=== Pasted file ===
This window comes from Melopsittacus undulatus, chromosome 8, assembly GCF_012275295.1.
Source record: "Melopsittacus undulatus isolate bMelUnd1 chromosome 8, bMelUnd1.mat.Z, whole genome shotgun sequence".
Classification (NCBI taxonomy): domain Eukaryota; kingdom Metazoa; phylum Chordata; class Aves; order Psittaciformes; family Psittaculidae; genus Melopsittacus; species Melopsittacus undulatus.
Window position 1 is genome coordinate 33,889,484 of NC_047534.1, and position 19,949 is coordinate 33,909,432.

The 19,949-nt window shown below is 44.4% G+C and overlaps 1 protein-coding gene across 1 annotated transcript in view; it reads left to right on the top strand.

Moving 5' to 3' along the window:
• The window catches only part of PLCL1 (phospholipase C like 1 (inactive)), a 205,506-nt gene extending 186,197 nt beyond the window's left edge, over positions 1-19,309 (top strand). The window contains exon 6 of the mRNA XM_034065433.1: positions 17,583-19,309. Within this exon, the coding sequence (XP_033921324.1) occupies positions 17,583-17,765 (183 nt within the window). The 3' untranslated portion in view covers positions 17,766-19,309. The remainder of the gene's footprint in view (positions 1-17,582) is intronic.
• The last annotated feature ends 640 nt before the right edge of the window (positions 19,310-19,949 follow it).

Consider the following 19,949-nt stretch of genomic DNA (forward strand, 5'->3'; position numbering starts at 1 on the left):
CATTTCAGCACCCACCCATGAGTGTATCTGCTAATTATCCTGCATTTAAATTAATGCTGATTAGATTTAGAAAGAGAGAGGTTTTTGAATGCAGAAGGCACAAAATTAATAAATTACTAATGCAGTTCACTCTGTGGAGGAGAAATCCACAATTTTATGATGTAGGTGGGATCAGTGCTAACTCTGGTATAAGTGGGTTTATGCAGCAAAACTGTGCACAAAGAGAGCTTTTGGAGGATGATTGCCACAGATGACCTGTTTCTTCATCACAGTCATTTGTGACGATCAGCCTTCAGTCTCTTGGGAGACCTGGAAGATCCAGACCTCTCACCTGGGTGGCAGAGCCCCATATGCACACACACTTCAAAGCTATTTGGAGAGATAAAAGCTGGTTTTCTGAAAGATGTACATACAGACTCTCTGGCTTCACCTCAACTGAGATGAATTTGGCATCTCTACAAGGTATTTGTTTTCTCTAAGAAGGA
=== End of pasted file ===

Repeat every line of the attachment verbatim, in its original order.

This window comes from Melopsittacus undulatus, chromosome 8, assembly GCF_012275295.1.
Source record: "Melopsittacus undulatus isolate bMelUnd1 chromosome 8, bMelUnd1.mat.Z, whole genome shotgun sequence".
Classification (NCBI taxonomy): domain Eukaryota; kingdom Metazoa; phylum Chordata; class Aves; order Psittaciformes; family Psittaculidae; genus Melopsittacus; species Melopsittacus undulatus.
Window position 1 is genome coordinate 33,889,484 of NC_047534.1, and position 19,949 is coordinate 33,909,432.

The 19,949-nt window shown below is 44.4% G+C and overlaps 1 protein-coding gene across 1 annotated transcript in view; it reads left to right on the top strand.

Moving 5' to 3' along the window:
• The window catches only part of PLCL1 (phospholipase C like 1 (inactive)), a 205,506-nt gene extending 186,197 nt beyond the window's left edge, over positions 1-19,309 (top strand). The window contains exon 6 of the mRNA XM_034065433.1: positions 17,583-19,309. Within this exon, the coding sequence (XP_033921324.1) occupies positions 17,583-17,765 (183 nt within the window). The 3' untranslated portion in view covers positions 17,766-19,309. The remainder of the gene's footprint in view (positions 1-17,582) is intronic.
• The last annotated feature ends 640 nt before the right edge of the window (positions 19,310-19,949 follow it).

Consider the following 19,949-nt stretch of genomic DNA (forward strand, 5'->3'; position numbering starts at 1 on the left):
CATTTCAGCACCCACCCATGAGTGTATCTGCTAATTATCCTGCATTTAAATTAATGCTGATTAGATTTAGAAAGAGAGAGGTTTTTGAATGCAGAAGGCACAAAATTAATAAATTACTAATGCAGTTCACTCTGTGGAGGAGAAATCCACAATTTTATGATGTAGGTGGGATCAGTGCTAACTCTGGTATAAGTGGGTTTATGCAGCAAAACTGTGCACAAAGAGAGCTTTTGGAGGATGATTGCCACAGATGACCTGTTTCTTCATCACAGTCATTTGTGACGATCAGCCTTCAGTCTCTTGGGAGACCTGGAAGATCCAGACCTCTCACCTGGGTGGCAGAGCCCCATATGCACACACACTTCAAAGCTATTTGGAGAGATAAAAGCTGGTTTTCTGAAAGATGTACATACAGACTCTCTGGCTTCACCTCAACTGAGATGAATTTGGCATCTCTACAAGGTATTTGTTTTCTCTAAGAAGGA